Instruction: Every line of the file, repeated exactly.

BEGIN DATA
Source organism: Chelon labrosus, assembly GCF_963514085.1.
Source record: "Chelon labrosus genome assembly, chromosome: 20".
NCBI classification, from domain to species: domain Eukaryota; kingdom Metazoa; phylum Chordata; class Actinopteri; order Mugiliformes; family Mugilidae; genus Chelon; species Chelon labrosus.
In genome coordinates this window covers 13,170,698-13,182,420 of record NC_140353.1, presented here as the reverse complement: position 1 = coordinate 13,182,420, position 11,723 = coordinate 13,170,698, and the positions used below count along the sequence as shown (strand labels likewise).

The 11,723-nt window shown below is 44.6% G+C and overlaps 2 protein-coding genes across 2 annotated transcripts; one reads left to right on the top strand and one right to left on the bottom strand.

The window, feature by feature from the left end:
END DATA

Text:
Source organism: Chelon labrosus, assembly GCF_963514085.1.
Source record: "Chelon labrosus genome assembly, chromosome: 20".
NCBI classification, from domain to species: domain Eukaryota; kingdom Metazoa; phylum Chordata; class Actinopteri; order Mugiliformes; family Mugilidae; genus Chelon; species Chelon labrosus.
In genome coordinates this window covers 13,170,698-13,182,420 of record NC_140353.1, presented here as the reverse complement: position 1 = coordinate 13,182,420, position 11,723 = coordinate 13,170,698, and the positions used below count along the sequence as shown (strand labels likewise).

The 11,723-nt window shown below is 44.6% G+C and overlaps 2 protein-coding genes across 2 annotated transcripts; one reads left to right on the top strand and one right to left on the bottom strand.

The window, feature by feature from the left end: